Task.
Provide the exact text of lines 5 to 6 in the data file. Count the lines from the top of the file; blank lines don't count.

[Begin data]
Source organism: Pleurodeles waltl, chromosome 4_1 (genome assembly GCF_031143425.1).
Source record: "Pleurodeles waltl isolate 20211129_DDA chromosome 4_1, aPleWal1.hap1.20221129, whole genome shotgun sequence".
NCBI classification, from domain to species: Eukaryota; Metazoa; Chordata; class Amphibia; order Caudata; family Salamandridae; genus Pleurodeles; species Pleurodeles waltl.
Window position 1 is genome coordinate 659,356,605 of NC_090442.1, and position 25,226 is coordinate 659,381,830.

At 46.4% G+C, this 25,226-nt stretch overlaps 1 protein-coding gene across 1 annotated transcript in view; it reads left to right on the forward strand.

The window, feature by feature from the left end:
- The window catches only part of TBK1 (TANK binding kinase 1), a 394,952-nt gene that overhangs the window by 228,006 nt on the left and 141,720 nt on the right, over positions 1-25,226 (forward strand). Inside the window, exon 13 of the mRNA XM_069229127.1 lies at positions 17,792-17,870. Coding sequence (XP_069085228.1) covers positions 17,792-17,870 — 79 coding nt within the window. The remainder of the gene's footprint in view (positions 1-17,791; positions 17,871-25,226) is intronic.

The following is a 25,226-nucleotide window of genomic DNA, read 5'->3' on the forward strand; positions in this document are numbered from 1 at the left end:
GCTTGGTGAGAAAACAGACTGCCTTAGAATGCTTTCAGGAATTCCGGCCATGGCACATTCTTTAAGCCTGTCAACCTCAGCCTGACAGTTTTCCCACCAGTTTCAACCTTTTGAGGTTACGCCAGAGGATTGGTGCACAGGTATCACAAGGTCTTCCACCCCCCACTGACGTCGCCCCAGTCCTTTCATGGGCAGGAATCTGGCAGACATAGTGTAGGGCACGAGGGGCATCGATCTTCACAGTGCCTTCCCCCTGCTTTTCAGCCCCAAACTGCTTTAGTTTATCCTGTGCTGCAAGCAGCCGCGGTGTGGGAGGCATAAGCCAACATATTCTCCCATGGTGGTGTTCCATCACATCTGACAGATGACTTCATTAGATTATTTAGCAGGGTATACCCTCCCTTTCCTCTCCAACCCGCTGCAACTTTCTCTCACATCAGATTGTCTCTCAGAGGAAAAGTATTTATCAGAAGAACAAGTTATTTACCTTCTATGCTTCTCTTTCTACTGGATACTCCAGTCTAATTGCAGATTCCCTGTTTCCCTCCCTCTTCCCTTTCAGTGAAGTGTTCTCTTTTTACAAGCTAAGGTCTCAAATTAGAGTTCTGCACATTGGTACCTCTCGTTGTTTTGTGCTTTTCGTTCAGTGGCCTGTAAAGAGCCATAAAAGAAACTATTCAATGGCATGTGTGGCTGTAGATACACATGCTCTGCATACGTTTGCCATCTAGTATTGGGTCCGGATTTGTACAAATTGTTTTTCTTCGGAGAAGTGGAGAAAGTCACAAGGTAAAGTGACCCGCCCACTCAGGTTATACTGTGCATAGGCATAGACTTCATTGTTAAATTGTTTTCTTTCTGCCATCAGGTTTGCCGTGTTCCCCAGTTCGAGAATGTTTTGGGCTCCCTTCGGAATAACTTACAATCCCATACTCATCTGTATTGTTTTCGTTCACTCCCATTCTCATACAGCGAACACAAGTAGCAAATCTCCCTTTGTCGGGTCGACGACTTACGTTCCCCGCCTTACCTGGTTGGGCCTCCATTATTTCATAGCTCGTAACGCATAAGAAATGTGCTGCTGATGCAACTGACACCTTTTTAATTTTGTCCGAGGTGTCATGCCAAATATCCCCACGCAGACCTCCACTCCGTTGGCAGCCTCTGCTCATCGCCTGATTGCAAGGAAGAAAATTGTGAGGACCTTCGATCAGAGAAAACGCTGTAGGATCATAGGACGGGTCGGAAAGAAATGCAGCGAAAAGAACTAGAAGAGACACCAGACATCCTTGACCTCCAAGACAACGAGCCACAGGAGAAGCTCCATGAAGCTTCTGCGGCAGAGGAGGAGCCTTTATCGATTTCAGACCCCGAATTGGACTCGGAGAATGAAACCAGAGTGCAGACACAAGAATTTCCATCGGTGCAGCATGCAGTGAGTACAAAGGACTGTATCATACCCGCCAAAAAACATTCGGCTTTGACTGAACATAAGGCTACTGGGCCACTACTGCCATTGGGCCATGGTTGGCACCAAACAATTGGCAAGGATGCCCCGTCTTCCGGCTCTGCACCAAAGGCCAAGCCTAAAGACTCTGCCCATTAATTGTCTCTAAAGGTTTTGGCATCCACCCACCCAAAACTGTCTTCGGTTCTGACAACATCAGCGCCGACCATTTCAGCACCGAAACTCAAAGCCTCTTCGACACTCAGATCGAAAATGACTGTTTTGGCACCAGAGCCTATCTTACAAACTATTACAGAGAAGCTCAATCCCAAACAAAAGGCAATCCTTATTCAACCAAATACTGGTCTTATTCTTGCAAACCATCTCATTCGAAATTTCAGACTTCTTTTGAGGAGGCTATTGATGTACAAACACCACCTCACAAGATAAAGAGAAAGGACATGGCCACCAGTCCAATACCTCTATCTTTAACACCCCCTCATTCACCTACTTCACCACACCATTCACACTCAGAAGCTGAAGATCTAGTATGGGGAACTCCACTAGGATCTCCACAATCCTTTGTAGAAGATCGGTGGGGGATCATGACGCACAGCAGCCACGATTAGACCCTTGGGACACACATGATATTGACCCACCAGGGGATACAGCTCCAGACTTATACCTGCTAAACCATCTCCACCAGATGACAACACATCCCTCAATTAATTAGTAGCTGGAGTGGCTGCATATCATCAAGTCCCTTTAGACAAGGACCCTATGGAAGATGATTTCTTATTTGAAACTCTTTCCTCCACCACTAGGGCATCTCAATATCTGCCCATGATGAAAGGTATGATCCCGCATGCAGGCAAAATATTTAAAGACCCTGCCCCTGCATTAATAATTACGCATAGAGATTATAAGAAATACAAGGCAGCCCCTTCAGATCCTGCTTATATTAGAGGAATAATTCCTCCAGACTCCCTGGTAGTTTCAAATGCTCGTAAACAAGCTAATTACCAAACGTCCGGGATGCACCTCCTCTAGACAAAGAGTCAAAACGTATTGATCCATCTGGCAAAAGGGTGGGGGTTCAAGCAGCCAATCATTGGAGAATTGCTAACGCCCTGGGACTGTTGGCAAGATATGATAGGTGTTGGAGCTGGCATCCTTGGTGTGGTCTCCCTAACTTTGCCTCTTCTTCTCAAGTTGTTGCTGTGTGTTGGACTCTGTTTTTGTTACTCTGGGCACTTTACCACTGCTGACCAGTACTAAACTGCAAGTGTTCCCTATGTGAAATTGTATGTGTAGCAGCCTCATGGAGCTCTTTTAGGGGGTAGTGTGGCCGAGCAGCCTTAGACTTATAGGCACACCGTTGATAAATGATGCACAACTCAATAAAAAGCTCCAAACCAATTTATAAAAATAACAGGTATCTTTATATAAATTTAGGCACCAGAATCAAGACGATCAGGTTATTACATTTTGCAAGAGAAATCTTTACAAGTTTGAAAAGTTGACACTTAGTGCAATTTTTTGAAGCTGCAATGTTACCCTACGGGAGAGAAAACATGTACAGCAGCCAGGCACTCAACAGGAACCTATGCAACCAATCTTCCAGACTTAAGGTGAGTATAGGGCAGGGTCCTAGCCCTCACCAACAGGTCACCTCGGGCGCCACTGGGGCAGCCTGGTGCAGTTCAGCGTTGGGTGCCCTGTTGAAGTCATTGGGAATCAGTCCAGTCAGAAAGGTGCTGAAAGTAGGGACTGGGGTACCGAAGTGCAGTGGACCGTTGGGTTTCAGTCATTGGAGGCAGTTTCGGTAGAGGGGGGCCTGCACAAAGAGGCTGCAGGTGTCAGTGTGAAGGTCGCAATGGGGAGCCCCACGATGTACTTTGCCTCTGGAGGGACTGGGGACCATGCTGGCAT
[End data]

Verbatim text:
At 46.4% G+C, this 25,226-nt stretch overlaps 1 protein-coding gene across 1 annotated transcript in view; it reads left to right on the forward strand.

The window, feature by feature from the left end: